• Prep Time: 15
  • Total Time: 15 minutes
  • Yield: 8 cups 1x
  • Diet: Vegan

Description

This is Nana’s Famous Apple-Walnut Charoset for Passover! Why is this charoset different from all the others? It’s a classic Passover recipe with a few of my own special adjustments. I’ve added raisins and dried cherries or dates, and different colored apples make for a colorful and sweet traditional dish!


Ingredients

Scale
  • 2 large green apple, cored, skin on, chopped (or 3 small green apples)
  • 2 large sweet red apples, cored, skin on, chopped (or 3 small red sweet apples)
  • 1 cup raw unsalted walnuts, optional: lightly toasted (sub unsweetened shredded coconut if nut-free)
  • 1 cup raisins (or currants)
  • 1/4 cup unsweetened dried cherries or pitted Medjool dates (optional) 
  • 1/4 cup blackberry Manischewitz wine or any sweet red wine (or 100% grape juice for alcohol-free)
  • 2 tablespoons maple syrup (or more to taste)
  • 3/4 teaspoon ground cinnamon (or more to taste)
  • 1/4 teaspoon ground allspice
  • pinch of fine salt

Serve with matzah


Instructions

  1. Add the green chopped apples to a 7-cup food processor.  Pulse about ten times until apples are diced and no large chunks remain.  Empty the diced green apples into a large mixing bowl.  Repeat this process with the red apples.  
  2. Add toasted walnuts to the food processor and pulse 5-7 times until roughly chopped and no large chunks remain.  Add chopped walnuts to the large mixing bowl with the apples.
  3. Add raisins to the food processor and process for a couple of seconds to break the raisins up into smaller bits.  Add to the mixing bowl with the other apples and walnuts.  If using dried cherries or dates repeat this process.  
  4. Stir everything together in the mixing bowl.  Add the wine (or juice), maple syrup, cinnamon, allspice and salt.  Mix again until everything is well incorporated.
  5. Serve with matzah or store covered in the refrigerator or at room temperature until ready to serve.  Best when served 1-2 hours after preparing to allow the flavors to marinate/marry together!  It is also best to taste after combined for at least one hour before adjusting the seasonings/flavors/ingredients.  My mom always stirs in a splash of wine just before serving.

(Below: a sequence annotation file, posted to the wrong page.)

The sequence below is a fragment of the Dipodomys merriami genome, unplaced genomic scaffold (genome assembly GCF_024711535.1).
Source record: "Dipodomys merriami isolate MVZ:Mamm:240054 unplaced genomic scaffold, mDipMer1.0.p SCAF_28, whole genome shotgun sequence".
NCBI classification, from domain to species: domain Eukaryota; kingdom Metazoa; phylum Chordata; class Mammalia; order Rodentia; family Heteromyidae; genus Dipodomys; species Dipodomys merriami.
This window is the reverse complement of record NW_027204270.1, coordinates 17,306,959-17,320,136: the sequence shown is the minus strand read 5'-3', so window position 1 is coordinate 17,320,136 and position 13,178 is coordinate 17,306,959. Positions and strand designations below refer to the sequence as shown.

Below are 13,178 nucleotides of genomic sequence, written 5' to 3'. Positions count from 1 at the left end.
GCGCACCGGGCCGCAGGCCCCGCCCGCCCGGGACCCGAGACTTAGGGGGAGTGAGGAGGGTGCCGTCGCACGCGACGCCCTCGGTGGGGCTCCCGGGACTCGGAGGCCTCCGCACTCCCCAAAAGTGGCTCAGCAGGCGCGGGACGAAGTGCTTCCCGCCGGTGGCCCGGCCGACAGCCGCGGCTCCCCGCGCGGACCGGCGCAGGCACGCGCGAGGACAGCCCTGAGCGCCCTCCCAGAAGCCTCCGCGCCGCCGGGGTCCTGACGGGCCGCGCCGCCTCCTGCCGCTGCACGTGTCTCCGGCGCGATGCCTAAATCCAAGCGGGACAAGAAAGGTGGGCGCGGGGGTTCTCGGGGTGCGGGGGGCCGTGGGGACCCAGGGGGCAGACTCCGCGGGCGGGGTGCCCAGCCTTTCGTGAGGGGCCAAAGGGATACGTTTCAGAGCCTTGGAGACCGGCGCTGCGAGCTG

Notes

It is important to pulse each ingredient separately or it will become mushy.  Also each ingredient needs it’s own amount of pulsing.  Plus, it is difficult to fit all the ingredients in the food processor at once.  You can hand chop/dice the ingredients but this will take a lot longer.  We also prefer the texture of finely diced ingredients (a bit “mushier” and less chunky in texture).  With the food process it is not only efficient but you can easily control the texture after each pulse.  

Dried cherries or dates are not traditional but a fun spin on the classic that we like!

My mom swears my blackberry flavored Manischewitz wine.  

My mom does not toast the walnuts but I like to give them a quick toast in the oven for about 10 minutes.

For a fun spin try substituting pears for some of the apples.  

  • Method: Food Processor

Keywords: traditional charoset

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2 Comments

  1. Lisa Levitt

    Love this Charoset recipe. Can’t stop eating it.






    Reply
    • Elaine Gordon

      Thank you SO much! So happy you love it! Happy Passover!

      Reply

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Hi, I’m Elaine!